Part of this powerlessness (and I stress 'part of') has surely to do with information overload. Working in a marketing and communications team makes me painfully aware of the amount of information that has effectively been severed from its roots and slabbed onto a new plate with as much lexical seasoning as is grammatically correct. But this isn't a call to reroute blame onto the 'Media', for surely there is sympathy to be had for the majority of journalists, salespersons and information gatherers who would understandably rather work for some living than none at all, and those who, upon landing jobs, are pinched for both money and time. That 50-80% of the news comes from press releases cannot be so much the fault of average people earning their rent and food, than an economic and political system that has left simply too little for them.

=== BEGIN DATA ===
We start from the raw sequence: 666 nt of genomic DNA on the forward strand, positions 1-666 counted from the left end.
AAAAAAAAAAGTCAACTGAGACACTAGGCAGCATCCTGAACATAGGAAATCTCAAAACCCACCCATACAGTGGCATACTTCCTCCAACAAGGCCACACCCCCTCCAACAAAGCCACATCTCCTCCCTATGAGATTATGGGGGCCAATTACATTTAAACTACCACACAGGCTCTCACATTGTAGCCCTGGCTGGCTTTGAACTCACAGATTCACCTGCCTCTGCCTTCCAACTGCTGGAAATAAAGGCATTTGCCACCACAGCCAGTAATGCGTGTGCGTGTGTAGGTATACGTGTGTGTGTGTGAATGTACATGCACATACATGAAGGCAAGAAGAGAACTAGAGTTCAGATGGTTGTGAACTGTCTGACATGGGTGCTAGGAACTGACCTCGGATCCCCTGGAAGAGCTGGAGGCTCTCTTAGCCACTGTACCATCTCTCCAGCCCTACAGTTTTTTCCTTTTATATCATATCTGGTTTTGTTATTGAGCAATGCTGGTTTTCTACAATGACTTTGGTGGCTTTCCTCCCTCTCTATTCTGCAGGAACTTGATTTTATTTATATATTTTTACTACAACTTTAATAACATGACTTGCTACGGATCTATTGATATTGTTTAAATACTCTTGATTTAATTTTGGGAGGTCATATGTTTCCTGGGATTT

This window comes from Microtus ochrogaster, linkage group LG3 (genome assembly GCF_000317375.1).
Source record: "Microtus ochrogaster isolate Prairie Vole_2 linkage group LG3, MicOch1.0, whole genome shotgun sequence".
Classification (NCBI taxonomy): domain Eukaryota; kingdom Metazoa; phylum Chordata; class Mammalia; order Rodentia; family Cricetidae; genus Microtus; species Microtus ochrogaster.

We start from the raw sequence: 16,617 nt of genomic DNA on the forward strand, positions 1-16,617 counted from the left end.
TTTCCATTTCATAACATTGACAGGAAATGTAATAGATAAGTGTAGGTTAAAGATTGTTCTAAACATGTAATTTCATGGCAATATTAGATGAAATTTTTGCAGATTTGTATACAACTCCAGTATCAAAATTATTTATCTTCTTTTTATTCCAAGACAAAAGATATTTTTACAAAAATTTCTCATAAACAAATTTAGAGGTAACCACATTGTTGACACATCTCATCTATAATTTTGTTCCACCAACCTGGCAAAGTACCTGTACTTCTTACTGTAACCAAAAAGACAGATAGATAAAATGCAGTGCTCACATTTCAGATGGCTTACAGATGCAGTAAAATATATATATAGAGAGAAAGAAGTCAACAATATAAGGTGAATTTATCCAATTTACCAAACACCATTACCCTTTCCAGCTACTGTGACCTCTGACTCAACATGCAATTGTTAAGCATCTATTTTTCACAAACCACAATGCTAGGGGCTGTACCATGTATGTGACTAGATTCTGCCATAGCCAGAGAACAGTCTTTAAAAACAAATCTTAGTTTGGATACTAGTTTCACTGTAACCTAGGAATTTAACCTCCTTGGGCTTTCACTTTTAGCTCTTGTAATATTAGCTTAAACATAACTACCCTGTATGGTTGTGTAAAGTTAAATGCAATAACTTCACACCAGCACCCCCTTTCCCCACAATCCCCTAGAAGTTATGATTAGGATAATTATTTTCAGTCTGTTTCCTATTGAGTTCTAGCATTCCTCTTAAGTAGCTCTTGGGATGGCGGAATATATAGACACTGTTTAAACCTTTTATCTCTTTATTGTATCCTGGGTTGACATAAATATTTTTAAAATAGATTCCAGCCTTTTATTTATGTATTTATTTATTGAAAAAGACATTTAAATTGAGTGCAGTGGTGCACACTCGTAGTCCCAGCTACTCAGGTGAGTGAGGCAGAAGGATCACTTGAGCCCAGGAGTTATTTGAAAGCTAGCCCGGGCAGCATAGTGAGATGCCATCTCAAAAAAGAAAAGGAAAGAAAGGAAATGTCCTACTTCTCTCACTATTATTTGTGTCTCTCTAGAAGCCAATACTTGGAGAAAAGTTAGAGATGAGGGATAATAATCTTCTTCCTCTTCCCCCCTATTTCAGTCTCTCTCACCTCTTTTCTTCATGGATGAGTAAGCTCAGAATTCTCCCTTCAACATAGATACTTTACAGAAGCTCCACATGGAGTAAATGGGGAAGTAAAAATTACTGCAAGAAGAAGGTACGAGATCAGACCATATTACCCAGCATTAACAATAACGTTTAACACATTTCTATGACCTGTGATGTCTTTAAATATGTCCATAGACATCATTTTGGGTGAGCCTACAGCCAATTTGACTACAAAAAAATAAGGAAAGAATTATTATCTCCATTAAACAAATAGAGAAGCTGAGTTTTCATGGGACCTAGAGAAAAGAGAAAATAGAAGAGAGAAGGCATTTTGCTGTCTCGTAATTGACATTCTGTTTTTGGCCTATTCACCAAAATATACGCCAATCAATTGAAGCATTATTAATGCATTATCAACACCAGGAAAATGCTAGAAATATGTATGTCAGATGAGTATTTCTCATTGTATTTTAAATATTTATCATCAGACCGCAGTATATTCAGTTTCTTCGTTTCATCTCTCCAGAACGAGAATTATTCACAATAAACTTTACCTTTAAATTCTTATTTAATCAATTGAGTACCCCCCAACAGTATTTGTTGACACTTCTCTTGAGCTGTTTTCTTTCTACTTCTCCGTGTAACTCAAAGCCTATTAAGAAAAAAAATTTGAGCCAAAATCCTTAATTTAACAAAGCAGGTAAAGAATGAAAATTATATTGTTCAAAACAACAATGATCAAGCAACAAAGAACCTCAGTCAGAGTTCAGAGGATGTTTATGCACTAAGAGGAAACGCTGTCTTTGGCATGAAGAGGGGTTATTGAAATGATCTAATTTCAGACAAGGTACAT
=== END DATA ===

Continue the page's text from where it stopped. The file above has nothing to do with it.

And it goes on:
What do we do, then, as consumers of information if we can't even blame the capital 'Media'? How can we tackle this powerlessness while admitting its influence?
My own way out is a compunctious one: Work in marketing and communications. Work from within an industry founded on the basic idea that more of the 'exact' word-image-timing combinations means more money, an industry that creates the very information overload contributing to that sense of human powerlessness. Oh, it sounds awful, doesn't it? The cheapening of words in a circuitous effort to disengage from the large amounts of soft-soaping meant only to sell services and products.
I do not know. Maybe there's a better way.